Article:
“In Bethsaida, some people brought a blind man to Jesus and begged him to touch and heal the man.  Jesus took the blind man by the hand and led him out of the village.  Then, putting saliva on the man’s eyes, he laid hands on the man and asked, “Can you see anything now?”

The man looked around. “Yes,” he said, “I see people, but not very clearly.  They look like walking trees.”

So, Jesus placed his hands on the man’s eyes again, and the man’s eyes were opened.  His sight was completely restored, and he could see everything clearly.  Then Jesus sent him home, saying, “Do not return to the village on your way.”

Mark 8:22-26

Notes for Contemplation as You Use this Devotional:

  • This story, sometimes called, “A Blind Man Healed,” is told only by the Gospel Writer called Mark.
  • Some Bible interpreters suggest that Jesus’s power is deficient because he doesn’t heal the man immediately.  But nothing is lacking in either Jesus or the man.  Rather, the man’s healing — or transformation — and ours isn’t only about the one who helps us.  We must be active, engaged participants in our transformation.
  • Note also that this story describes the transformation in two stages.  First, the man regains partial vision.  The second time, his sight is fully restored.  This is a reminder to remain faithful and trust the process, even when we don’t experience immediate results.  
  • In addition, Jesus supports the man’s transformation by removing him from the place, the village, where he cannot see.  And the man goes with Jesus willingly.  Once the man is healed, Jesus discourages him from going back the way he came.  But the man still can choose which way to go.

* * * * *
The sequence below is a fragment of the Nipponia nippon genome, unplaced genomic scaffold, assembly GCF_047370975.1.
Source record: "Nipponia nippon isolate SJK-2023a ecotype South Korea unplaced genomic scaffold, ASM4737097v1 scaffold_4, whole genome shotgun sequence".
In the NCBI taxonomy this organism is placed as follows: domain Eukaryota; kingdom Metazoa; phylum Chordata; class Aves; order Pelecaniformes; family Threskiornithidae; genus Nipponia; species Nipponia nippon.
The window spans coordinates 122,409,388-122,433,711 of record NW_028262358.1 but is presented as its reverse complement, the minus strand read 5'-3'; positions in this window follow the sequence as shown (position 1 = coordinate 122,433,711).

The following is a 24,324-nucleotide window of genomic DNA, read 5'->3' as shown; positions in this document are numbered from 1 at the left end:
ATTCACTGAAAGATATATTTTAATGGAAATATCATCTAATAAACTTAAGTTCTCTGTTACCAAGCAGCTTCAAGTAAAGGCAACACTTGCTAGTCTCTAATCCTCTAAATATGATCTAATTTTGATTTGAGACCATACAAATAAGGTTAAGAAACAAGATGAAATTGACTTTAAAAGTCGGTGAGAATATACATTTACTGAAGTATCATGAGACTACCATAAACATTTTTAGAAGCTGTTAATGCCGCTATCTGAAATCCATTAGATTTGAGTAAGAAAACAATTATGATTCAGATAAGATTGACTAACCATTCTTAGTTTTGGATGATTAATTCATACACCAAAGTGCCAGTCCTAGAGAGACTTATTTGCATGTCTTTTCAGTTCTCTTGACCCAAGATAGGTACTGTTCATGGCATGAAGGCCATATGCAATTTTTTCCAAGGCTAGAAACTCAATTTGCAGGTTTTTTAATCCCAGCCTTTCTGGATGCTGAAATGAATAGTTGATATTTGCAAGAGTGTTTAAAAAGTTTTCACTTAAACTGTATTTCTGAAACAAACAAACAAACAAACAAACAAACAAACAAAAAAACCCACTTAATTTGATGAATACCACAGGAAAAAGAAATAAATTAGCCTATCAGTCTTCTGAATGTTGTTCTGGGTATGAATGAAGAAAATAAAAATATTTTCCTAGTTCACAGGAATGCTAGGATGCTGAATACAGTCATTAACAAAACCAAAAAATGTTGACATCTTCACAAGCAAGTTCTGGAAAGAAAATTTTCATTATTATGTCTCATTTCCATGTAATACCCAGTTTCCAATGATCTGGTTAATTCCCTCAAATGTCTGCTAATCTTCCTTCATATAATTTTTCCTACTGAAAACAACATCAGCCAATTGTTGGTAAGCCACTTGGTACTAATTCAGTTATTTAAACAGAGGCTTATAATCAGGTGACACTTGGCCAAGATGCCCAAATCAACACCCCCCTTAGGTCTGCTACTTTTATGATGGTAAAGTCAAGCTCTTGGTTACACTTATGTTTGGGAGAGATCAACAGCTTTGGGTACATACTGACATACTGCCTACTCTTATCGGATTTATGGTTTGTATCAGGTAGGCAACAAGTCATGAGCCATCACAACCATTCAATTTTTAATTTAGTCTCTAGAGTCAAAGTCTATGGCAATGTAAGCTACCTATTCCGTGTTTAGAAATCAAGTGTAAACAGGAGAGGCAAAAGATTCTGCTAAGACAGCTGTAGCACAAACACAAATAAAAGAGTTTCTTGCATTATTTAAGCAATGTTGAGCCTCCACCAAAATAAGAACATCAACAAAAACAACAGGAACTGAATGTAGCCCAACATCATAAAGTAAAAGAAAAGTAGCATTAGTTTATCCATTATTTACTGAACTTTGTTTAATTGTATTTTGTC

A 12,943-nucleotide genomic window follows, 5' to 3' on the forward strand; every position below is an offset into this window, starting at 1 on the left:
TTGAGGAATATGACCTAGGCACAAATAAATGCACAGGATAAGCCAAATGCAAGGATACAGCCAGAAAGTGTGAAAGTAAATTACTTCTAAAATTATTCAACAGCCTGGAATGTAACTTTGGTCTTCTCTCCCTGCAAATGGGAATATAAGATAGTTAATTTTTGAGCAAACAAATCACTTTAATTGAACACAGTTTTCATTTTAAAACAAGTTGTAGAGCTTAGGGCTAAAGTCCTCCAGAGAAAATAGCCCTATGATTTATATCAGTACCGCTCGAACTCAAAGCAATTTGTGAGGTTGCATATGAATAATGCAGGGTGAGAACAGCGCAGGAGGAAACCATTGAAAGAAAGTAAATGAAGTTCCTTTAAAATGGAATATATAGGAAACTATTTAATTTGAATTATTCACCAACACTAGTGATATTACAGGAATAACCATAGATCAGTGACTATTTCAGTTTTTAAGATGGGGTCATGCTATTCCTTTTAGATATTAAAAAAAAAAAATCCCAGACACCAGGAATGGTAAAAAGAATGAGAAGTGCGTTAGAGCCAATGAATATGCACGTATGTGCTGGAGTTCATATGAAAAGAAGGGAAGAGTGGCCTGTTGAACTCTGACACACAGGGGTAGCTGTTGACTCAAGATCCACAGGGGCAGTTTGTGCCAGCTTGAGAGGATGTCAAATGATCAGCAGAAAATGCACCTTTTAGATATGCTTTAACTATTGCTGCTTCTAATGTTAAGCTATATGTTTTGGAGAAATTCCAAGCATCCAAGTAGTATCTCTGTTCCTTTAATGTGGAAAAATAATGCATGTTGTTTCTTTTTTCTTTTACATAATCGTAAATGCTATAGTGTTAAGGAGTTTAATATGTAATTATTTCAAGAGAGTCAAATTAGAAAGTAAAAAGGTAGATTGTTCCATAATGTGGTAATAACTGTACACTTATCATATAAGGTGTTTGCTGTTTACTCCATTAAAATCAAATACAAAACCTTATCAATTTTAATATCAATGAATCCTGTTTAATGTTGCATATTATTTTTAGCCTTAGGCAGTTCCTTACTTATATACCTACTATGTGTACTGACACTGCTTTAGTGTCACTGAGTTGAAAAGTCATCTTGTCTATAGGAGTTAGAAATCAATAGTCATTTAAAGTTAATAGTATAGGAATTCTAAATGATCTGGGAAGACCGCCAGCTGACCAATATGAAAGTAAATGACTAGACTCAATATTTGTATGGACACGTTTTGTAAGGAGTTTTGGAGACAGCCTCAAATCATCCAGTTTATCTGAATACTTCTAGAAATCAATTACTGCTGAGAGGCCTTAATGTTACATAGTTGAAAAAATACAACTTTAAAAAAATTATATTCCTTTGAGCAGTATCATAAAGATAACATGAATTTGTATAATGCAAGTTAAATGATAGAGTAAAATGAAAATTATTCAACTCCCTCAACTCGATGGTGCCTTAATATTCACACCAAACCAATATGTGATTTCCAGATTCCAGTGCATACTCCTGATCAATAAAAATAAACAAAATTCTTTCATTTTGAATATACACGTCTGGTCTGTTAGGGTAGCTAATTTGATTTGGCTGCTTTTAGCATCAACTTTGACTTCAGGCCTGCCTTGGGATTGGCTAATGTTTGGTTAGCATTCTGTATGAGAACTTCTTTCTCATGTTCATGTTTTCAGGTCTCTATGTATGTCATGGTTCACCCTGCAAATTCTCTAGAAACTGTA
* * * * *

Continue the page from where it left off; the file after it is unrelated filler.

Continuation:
• In her book, Open Your Mind and Be Healed, Rev. Dr. Johnnie Colemon, teaches that we, as spiritual beings, can look to our indwelling divinity, the Presence of God within us, to realize our transformation.  She says that no matter what our situation, we can view its “diagnosis as an opportunity to exercise our divinity.”
  • Exercising our divinity means embracing the Presence of God with us, within us, and all around us.

Contemplation Questions:

Ask yourself:

  • When I reflect on my life now, what do I want to heal or transform?
    • Without analysis or judgment, list, word map, or illustrate everything which applies.  
  • As I reflect on everything I want to heal or transform, what have I been expecting others to do for me? 
    • List, word map, or illustrate whatever applies.
    • Then, note specifics about how you may be passive or relinquishing your own power.
  • As I reflect on everything I want to heal or transform, what am I willing to do for myself?
    • List, word map, or illustrate everything you’re willing to do, no matter how simple or challenging it might seem.
  • What is my “village”?
    • Note whatever it is.
    • List, word map, or illustrate whatever you can do to leave or avoid that “village” so you can move beyond it.
  • In what ways do I imagine exercising my divinity to realize my healing or transformation?
    • List, word map, or illustrate all the ways you can imagine.
  • As I continue to reflect, what steps do I imagine are part of my process?
    • List, word map, or illustrate as much as you can imagine.
    • Then, note what the next possible steps may be, numbering them as 1, 2, 3, etc., as you discern your best route beyond the village.

Work with this devotional continually as your transformation unfolds.  Remember, as you do, that our divinity is our God Essence, and we live and flourish from that Essence because we are God’s Beloveds.  Yet, God can only do for us what we’re willing to let God do through us.  So, rather than wonder how your transformation will occur, trust the way beyond the village and go ahead with assurance and confidence.

© 2021 – Rev. Jennifer L. Sacks – All rights reserved.

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